likely stall what had been a recovering European economy. Industrial production and retail sales had
been approaching pre-pandemic levels in several European nations. The United Kingdom and the
European Union reached a trade agreement as Brexit nears its final stages. In China, the third-quarter
GDP advanced 2.7% and is 4.9% higher year-over-year.
- Consumer confidence: The Conference Board Consumer Confidence Index® declined in December
for the third consecutive month. The index stands at 88.6, down from 92.9 in November. The Present
Situation Index, based on consumers' assessment of current business and labor market conditions,
decreased sharply from 105.9 to 90.3. However, the Expectations Index — based on consumers'
short-term outlook for income, business, and labor market conditions — increased from 84.3 in November
to 87.5 in December.
Eye on the Year Ahead
The year 2021 should bring continued economic recovery. As the United States and the world inch slowly
toward normalcy following the battle against the COVID-19 pandemic, stock markets, employment, and
production should also advance.
Data sources: Economic: Based on data from U.S. Bureau of Labor Statistics (unemployment, inflation);
U.S. Department of Commerce (GDP, corporate profits, retail sales, housing); S&P/Case-Shiller 20-City
Composite Index (home prices); Institute for Supply Management (manufacturing/services). Performance:
Based on data reported in WSJ Market Data Center (indexes); U.S. Treasury (Treasury yields); U.S.
Energy Information Administration/Bloomberg.com Market Data (oil spot price, WTI Cushing, OK);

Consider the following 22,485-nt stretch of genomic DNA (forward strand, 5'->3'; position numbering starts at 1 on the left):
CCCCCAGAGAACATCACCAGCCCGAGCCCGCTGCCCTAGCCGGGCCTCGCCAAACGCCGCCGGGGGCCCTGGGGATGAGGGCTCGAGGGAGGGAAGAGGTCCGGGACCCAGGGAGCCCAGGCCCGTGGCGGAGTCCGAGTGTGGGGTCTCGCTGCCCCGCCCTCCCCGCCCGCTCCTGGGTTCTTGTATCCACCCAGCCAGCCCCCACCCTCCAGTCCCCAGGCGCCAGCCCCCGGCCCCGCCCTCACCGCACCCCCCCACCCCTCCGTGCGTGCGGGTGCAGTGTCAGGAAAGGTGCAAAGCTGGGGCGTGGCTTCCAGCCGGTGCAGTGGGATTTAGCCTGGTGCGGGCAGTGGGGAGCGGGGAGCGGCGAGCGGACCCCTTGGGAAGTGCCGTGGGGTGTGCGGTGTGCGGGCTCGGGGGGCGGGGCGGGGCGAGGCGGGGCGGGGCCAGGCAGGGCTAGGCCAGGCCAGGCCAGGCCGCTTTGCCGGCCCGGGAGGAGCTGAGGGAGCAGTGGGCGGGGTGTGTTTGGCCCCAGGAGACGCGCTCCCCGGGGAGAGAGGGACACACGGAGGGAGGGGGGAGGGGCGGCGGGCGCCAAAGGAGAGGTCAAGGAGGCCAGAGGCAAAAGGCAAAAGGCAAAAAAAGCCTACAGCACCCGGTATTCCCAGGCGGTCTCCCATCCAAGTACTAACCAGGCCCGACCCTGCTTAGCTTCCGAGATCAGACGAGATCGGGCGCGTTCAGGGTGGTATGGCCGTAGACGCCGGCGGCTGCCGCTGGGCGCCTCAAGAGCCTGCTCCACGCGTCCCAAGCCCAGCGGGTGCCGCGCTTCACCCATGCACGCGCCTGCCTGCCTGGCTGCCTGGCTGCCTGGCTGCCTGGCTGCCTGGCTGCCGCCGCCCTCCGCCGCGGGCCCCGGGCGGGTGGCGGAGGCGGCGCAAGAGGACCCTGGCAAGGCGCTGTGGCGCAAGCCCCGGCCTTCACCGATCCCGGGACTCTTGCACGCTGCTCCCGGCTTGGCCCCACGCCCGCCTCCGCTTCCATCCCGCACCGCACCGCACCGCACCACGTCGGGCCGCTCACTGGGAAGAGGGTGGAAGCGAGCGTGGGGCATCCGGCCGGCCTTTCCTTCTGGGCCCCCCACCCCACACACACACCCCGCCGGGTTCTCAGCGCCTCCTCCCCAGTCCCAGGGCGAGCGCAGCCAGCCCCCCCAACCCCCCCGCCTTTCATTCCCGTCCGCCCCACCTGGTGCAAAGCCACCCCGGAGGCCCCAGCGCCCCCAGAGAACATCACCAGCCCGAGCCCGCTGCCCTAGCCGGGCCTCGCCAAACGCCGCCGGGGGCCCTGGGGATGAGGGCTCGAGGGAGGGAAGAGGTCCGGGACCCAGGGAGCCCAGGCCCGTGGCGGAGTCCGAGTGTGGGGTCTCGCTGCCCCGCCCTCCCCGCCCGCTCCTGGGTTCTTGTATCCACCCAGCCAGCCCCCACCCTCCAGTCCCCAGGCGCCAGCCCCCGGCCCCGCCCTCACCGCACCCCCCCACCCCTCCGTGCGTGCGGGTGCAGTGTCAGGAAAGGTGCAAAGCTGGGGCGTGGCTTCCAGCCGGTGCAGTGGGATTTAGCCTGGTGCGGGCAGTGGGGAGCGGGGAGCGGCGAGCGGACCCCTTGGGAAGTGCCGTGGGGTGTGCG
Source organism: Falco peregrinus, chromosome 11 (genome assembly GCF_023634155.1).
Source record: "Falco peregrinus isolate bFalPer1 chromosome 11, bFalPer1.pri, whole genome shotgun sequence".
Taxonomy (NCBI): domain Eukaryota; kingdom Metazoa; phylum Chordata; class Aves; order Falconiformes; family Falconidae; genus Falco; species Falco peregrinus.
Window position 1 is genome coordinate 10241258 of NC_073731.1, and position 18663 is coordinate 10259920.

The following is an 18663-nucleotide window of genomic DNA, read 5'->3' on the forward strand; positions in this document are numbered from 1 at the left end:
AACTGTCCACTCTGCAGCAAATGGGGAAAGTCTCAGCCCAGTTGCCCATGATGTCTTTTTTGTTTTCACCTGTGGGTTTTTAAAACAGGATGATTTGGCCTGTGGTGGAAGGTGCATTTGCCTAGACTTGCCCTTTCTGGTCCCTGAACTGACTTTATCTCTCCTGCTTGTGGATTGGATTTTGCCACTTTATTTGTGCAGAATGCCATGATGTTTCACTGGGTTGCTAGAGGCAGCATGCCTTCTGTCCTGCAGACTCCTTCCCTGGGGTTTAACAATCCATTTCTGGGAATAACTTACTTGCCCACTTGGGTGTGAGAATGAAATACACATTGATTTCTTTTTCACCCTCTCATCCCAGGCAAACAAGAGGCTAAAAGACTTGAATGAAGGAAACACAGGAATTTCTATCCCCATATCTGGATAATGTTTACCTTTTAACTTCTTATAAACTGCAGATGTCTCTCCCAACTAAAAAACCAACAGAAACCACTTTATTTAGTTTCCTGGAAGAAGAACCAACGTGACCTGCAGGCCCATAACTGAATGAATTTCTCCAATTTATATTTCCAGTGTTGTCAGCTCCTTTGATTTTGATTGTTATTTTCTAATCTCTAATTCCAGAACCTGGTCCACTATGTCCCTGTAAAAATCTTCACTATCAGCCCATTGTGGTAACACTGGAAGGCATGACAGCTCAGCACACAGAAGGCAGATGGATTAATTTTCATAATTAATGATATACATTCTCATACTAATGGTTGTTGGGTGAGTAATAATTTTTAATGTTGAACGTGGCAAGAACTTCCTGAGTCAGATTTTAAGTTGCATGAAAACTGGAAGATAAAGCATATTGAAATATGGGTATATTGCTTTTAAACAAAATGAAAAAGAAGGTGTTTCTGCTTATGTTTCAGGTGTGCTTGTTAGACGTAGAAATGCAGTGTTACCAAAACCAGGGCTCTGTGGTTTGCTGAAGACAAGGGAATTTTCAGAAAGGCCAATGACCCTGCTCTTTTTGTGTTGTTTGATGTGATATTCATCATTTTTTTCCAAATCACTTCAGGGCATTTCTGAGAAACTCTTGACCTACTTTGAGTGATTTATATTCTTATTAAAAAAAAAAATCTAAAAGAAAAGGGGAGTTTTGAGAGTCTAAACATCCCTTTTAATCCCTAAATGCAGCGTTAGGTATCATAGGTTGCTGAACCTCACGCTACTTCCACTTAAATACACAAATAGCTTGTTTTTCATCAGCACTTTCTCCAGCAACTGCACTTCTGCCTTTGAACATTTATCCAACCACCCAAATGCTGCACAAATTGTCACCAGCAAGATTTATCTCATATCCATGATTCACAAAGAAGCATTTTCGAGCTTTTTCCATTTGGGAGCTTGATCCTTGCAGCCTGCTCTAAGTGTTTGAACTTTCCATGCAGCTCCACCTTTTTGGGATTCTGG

www.goldprice.org (spot gold/silver); Oanda/FX Street (currency exchange rates). News items are based
on reports from multiple commonly available international news sources (i.e. wire services) and are
independently verified when necessary with secondary sources such as government agencies, corporate
press releases, or trade organizations. All information is based on sources deemed reliable, but no
warranty or guarantee is made as to its accuracy or completeness. Neither the information nor any opinion
expressed herein constitutes a solicitation for the purchase or sale of any securities, and should not be
relied on as financial advice. Past performance is no guarantee of future results. All investing involves risk,
including the potential loss of principal, and there can be no guarantee that any investing strategy will be
The Dow Jones Industrial Average (DJIA) is a price-weighted index composed of 30 widely traded
blue-chip U.S. common stocks. The S&P 500 is a market-cap weighted index composed of the common
stocks of 500 leading companies in leading industries of the U.S. economy. The NASDAQ Composite Index
is a market-value weighted index of all common stocks listed on the NASDAQ stock exchange. The Russell
2000 is a market-cap weighted index composed of 2,000 U.S. small-cap common stocks. The Global Dow
is an equally weighted index of 150 widely traded blue-chip common stocks worldwide. The U.S. Dollar
Index is a geometrically weighted index of the value of the U.S. dollar relative to six foreign currencies.
Market indices listed are unmanaged and are not available for direct investment.